The setlist was the same as in Bristol.

Ear bashing night 3: Manchester, Transformer Festival

Ooh, controversy. When The Victoria Warehouse announced the ‘too good to be true’ line-up which included Swans, The Fall, Royal Trux and, of course, Loop, the gig-hivemind drew in its collective breath and said, “smells like Barry Hogan”. Barry Hogan; he of a swathe of ATP triumphs and disasters. This assumed connection, together with a couple of, frankly, disastrous and heavily criticized events at the Victoria Warehouse seemed to really put people off buying tickets, despite the hilariously cheap price.

Sure enough, when we got to the venue it was nowhere near full. On the plus side, this made it a much more comfortable experience than friends of mine have had there in the past; no queues for the bar or loos, no crushes getting into the different rooms, plenty of space to just hang out with friends and we were able to actually see the bands. On the minus side, the lack of bodies may have contributed to the extremely echoey sound, rattling around inside this giant box. The Fall sounded (from the back of the main room) like they were playing in a tin can and Loop’s set was definitely affected by an eerie echo.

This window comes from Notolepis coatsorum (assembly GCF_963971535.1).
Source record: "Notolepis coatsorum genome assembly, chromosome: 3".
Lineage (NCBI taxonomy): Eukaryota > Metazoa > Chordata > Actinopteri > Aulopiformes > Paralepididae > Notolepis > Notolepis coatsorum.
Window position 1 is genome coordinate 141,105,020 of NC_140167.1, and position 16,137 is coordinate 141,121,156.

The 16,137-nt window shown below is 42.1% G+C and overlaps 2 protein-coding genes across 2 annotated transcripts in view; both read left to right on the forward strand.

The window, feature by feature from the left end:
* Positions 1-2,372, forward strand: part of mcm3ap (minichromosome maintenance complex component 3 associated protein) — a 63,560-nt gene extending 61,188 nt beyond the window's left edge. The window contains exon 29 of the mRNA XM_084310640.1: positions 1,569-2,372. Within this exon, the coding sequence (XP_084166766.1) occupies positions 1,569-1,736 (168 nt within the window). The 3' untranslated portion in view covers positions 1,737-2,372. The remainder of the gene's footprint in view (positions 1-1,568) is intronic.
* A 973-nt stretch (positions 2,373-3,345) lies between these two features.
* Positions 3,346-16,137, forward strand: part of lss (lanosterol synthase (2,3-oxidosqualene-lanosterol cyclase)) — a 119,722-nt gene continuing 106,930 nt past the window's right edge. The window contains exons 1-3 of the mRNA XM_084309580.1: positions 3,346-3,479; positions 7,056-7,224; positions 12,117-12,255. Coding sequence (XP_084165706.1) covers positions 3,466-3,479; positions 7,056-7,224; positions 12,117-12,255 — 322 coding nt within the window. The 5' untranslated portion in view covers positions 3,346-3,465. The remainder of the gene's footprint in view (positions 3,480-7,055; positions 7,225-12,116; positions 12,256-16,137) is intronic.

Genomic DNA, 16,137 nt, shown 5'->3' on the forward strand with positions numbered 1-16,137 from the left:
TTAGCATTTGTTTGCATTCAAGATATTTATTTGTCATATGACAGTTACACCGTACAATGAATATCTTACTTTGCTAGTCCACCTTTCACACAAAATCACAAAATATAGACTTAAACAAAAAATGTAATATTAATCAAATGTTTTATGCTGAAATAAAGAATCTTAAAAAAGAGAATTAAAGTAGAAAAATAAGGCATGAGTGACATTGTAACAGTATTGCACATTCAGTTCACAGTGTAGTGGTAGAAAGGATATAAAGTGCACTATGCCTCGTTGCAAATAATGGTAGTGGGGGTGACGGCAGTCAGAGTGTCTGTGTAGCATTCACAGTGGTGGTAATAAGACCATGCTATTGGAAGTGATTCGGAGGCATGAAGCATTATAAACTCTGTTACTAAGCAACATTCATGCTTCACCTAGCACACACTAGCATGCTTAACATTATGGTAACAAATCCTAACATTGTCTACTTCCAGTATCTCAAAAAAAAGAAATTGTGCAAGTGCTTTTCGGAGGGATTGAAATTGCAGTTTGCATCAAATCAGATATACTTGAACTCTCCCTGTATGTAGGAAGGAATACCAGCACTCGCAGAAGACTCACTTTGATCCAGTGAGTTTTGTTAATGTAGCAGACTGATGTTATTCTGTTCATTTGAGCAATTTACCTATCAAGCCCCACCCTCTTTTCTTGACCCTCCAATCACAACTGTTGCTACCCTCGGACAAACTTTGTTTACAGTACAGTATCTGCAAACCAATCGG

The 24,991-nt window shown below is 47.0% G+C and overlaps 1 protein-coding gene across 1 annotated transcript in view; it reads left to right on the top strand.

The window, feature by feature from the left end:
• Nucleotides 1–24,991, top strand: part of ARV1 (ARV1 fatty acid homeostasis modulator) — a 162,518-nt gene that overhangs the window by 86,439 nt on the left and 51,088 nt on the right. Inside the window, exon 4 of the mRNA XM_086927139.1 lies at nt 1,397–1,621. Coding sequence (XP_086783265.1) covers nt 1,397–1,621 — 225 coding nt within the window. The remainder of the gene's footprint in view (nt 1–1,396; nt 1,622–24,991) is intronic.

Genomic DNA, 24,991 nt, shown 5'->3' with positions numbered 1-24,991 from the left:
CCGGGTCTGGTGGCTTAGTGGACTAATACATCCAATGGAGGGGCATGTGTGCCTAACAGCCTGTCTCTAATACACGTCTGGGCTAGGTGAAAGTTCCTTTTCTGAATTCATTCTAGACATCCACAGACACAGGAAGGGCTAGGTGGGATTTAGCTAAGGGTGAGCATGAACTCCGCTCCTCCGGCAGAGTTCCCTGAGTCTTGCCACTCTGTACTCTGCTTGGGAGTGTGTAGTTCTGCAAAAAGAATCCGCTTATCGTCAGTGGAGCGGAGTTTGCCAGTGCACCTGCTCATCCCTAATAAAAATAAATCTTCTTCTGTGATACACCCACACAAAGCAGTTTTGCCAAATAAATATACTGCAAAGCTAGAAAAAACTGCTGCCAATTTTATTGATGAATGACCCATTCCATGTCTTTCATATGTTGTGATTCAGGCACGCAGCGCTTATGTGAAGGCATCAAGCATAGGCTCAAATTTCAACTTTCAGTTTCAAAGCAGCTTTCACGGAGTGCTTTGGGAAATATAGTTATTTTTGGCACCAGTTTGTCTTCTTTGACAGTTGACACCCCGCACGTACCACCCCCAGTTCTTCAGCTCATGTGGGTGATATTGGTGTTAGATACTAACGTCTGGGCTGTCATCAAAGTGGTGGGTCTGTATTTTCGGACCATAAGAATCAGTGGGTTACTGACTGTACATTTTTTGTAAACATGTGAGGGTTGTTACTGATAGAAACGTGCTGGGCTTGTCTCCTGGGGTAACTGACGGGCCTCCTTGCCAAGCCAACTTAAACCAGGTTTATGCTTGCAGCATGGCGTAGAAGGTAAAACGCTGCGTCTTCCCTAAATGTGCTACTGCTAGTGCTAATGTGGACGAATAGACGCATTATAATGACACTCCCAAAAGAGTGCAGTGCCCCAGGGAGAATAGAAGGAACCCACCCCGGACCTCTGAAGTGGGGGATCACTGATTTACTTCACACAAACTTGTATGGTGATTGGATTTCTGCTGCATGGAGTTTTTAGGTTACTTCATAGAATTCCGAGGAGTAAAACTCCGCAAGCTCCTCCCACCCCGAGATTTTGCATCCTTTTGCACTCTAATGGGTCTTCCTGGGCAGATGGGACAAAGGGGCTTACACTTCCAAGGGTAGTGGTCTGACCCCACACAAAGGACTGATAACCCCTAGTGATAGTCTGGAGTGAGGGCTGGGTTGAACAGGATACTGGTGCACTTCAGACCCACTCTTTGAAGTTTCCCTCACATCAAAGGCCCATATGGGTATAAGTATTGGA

It sounded like they spent the first couple of songs battling valiantly with the sound onstage before giving up on subtlety and wacking everything up to 11. I think that Wayne (drums) in particular, was having to work extremely hard to hold it all together.

Nevertheless, Loop playing a ridiculously loud, ridiculously heavy set in a disused warehouse is a scenario that I can happily get behind and I enjoyed the gig enormously, despite the problems. And I wasn’t the only one. New best occasional pal Rob was seeing Loop  for only the second time and responded with a level of joie de vivre that is to be applauded. He was giving out badges!

So, of the three nights, I enjoyed all of them but the London gig was the best. A great atmosphere, pretty heavy playing and excellent sound all worked together to make this the best one. Lots of Soundheads were out and about over the weekend so it was also nice to see people and catch up with them (you all know who you are. Thanks for being great company x).

And now I’m looking forward to Liverpool Psych Fest in September for some more Loop action.

PLAY RADIAL!!

The Heads: 97% sausage

I haven’t posted a music blog for a while. I have been to a few gigs this year, and some pretty good ones too, but I’ve been busy writing about Iran and Morocco.
So to inaugurate the 2016 MooseandHobbes music blah blah, it’s The Heads. 😀 Whoop whoop.
The last time I saw them play was in September at Liverpool Psych Fest, and that was an absolute blast so I was well up for some more. This week I was looking at two gigs in two nights, in London and Manchester, so I  was gearing up for an onslaught.
First up, London. The Lexington, between King’s Cross and Angel, is where I saw The Heads before. That was a fun gig; loud and dancey. They also had lots of merchandise on the stall, in a variety of colours, so the HeadsHeads were in Nerdvana.